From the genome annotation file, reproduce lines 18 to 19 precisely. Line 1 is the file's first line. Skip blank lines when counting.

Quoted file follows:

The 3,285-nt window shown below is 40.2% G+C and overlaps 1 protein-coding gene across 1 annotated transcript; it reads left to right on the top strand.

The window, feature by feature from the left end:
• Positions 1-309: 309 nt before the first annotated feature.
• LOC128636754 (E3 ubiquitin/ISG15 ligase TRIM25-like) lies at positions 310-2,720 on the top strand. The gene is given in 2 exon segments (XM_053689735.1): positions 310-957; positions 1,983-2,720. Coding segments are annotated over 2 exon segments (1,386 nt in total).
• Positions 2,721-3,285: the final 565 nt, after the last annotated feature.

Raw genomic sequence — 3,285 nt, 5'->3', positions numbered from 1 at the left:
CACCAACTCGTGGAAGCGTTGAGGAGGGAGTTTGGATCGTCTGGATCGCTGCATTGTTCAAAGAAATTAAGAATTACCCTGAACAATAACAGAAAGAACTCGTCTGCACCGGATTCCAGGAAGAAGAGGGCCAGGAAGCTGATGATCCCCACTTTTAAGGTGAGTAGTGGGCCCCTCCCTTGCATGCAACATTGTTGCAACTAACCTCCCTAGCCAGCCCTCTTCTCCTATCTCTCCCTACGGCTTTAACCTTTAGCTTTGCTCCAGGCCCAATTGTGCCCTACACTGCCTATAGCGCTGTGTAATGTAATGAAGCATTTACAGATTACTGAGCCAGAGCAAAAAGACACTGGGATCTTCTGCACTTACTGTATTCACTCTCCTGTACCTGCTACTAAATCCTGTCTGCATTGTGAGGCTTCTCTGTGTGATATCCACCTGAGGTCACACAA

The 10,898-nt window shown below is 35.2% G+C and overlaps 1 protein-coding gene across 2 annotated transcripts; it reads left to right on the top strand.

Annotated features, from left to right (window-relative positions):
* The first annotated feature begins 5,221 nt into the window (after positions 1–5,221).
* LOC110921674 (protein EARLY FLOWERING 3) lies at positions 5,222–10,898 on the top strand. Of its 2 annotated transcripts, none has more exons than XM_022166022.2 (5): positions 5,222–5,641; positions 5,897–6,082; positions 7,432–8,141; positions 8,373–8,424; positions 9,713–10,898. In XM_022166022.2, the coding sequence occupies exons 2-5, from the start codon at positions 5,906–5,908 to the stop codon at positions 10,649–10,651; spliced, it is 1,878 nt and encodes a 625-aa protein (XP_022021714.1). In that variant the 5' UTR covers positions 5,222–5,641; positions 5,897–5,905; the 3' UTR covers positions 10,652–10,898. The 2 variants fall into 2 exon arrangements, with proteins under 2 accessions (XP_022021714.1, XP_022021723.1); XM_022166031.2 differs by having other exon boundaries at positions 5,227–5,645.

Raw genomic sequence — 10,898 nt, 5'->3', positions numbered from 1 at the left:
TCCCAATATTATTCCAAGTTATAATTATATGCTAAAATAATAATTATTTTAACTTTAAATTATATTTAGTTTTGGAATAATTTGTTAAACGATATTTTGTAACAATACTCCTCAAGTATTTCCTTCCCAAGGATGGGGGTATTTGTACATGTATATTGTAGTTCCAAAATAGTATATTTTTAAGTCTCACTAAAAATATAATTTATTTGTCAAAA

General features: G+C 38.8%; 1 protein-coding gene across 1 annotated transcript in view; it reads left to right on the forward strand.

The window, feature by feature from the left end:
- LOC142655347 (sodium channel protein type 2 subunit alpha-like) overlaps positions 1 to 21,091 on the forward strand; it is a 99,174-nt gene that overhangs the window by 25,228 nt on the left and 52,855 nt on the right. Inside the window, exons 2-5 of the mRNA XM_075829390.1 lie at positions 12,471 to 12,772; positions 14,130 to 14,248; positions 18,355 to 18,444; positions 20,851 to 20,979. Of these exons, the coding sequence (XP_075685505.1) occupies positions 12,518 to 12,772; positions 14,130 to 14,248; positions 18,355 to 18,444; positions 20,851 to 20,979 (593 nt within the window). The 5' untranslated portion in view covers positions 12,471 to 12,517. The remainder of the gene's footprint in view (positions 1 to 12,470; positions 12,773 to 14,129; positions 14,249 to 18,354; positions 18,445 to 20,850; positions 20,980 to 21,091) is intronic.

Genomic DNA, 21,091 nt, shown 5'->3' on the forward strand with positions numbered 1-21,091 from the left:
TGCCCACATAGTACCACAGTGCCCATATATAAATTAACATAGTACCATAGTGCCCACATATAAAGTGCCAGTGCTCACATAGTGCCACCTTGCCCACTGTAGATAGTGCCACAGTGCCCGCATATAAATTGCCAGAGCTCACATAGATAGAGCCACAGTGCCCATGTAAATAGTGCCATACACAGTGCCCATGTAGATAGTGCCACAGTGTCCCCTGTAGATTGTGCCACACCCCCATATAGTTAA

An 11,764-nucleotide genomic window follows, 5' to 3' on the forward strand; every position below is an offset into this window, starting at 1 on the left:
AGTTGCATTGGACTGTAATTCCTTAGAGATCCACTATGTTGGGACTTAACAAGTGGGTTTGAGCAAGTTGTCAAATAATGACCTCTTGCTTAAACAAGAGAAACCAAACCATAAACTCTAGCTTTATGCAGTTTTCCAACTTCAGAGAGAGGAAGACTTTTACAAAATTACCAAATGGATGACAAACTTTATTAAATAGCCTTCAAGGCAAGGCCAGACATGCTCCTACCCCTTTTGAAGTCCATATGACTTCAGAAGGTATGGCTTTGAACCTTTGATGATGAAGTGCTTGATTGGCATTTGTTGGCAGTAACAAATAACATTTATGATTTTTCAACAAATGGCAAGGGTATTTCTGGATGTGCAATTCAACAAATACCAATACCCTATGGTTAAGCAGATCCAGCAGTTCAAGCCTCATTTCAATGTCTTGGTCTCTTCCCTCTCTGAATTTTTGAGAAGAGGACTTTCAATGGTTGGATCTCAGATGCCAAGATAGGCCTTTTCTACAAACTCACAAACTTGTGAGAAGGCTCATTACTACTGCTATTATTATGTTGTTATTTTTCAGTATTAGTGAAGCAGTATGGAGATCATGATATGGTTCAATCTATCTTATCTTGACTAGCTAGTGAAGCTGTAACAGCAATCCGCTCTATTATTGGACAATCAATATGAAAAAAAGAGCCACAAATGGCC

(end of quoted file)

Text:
TGCCCACATAGTACCACAGTGCCCATATATAAATTAACATAGTACCATAGTGCCCACATATAAAGTGCCAGTGCTCACATAGTGCCACCTTGCCCACTGTAGATAGTGCCACAGTGCCCGCATATAAATTGCCAGAGCTCACATAGATAGAGCCACAGTGCCCATGTAAATAGTGCCATACACAGTGCCCATGTAGATAGTGCCACAGTGTCCCCTGTAGATTGTGCCACACCCCCATATAGTTAA

An 11,764-nucleotide genomic window follows, 5' to 3' on the forward strand; every position below is an offset into this window, starting at 1 on the left: